Recently, while cleaning out a closet, I found my marbles. To be completely accurate, I found a container of marbles that had belonged first to my brother, Jeff, and me, and then had been added to and played with by my kids. I dumped them out on the carpet and sat there on the floor looking at all the different colors and sizes. I put my hand into the pile of marbles and felt their coolness and thought back to the times my brother and I had sat on the floor of our parents’ house trading marbles from our respective collections.
On summer days, we would go outside and draw a circle in the dirt with a stick and then two lines on either side of the circle and play marbles. I can’t remember all the particulars, but we would begin with a certain number of marbles from each of us in the circle, and then use the bigger “boulder” marbles to shoot at and try to knock the other player’s marbles out of the circle. Those bigger, shooter marbles also went by other names such as popper, masher, bonker, (my brother’s favorite name for them) thumper, smasher, taw, bowler, giant and biggie. Marble names were great fun and were my first lesson in the use of synonyms.
Words like “knuckle down” (the way you place your hand to shoot at other marbles with your thumb) or mibs or ducks (other names for marbles) and “quitsies” or “no quitsies” kept running through my head. Players can have quitsies which means you are able to quit the game at any time without losing your marbles or no quitsies but you must decide this before you begin play. We played for “keepsies” which is a marble term meaning if you knocked the other player’s marble out, you got to keep it.
My brother liked the metal steelie marbles best but I liked the clearie marbles that looked as if they were full of colored water. I also liked the “oilie” marbles that had an iridescent finish and looked like they had rainbows in them. We both liked the cat eye marbles and we used to hold our black cat named “Pepsi” and look into his eyes to compare and see if the marbles really did look like cat eyes. They did.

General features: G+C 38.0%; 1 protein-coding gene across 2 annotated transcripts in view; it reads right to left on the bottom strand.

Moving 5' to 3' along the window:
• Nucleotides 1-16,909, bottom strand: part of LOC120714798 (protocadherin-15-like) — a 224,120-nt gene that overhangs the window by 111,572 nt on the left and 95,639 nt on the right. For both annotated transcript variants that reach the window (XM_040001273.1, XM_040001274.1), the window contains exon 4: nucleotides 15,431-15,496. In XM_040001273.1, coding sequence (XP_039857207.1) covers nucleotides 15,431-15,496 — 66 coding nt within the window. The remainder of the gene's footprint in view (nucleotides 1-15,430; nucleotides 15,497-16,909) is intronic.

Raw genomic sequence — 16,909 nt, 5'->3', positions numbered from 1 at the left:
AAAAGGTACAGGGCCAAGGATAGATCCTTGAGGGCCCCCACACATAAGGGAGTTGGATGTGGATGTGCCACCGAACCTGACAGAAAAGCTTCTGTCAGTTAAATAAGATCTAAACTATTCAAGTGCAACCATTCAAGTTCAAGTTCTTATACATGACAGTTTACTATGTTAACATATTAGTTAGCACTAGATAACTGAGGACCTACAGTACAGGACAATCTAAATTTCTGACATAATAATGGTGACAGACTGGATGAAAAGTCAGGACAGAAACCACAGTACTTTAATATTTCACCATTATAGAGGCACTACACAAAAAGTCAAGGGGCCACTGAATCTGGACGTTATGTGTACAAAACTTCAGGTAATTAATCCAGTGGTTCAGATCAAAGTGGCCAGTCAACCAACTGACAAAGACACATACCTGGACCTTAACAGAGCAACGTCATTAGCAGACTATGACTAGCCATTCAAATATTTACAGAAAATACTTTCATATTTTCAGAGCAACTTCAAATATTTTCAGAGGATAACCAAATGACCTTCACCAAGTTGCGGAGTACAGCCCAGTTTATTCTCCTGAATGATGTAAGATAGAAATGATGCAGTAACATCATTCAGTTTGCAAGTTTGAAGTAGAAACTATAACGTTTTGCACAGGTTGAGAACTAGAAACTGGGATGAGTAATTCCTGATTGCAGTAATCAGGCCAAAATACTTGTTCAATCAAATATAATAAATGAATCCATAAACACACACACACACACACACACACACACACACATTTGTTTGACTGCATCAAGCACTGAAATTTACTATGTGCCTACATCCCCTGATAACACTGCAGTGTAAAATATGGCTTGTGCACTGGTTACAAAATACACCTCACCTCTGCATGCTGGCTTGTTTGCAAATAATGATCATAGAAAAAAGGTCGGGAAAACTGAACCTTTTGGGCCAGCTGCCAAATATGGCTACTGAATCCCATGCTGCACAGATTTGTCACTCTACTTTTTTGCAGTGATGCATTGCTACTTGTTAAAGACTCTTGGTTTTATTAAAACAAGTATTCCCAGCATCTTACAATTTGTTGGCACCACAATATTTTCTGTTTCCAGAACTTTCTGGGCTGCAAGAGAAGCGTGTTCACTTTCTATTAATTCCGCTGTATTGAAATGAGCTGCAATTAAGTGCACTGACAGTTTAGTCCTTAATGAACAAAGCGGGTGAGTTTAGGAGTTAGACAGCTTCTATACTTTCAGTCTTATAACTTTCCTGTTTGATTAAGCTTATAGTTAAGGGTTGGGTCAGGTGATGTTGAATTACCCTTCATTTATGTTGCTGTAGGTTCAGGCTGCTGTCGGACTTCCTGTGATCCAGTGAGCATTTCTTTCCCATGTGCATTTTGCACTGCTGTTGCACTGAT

We were always on the lookout for the cool “onion skin” marbles that had layers of colorful swirls like an onion, or the elusive bumble bee marbles that were all yellow with two black stripes on each side. I’m not sure which I liked better…playing marbles or trading with other kids for new ones in my collection. If a cousin or a neighbor would come over with their bag of marbles, we would play and eventually end up trading for cool new ones to add to our marble bags. “I’ll give you two clearies and my toothpaste shooter for your steelie boulder?”
The oldest marbles found by archaeologists date from 3000 B.C. and were buried with an Egyptian child at Nagada. The first literary reference we have to marbles is from the First Century A.D. when the Roman poet, Ovid, mentions the game of marbles. The ancient Romans played a lot of games and invented many of the games we associate with marbles today.
Early marbles were made from clay, stone, glass and rounded semi-precious stones. Today, marbles are made from glass, clay, ceramic, steel, plastic or agate. They come in different sizes but are most commonly ½ inch to 1 inch in diameter. While many children grow up playing with marbles, some people collect marbles their entire lives for nostalgia and because they enjoy their aesthetic colors.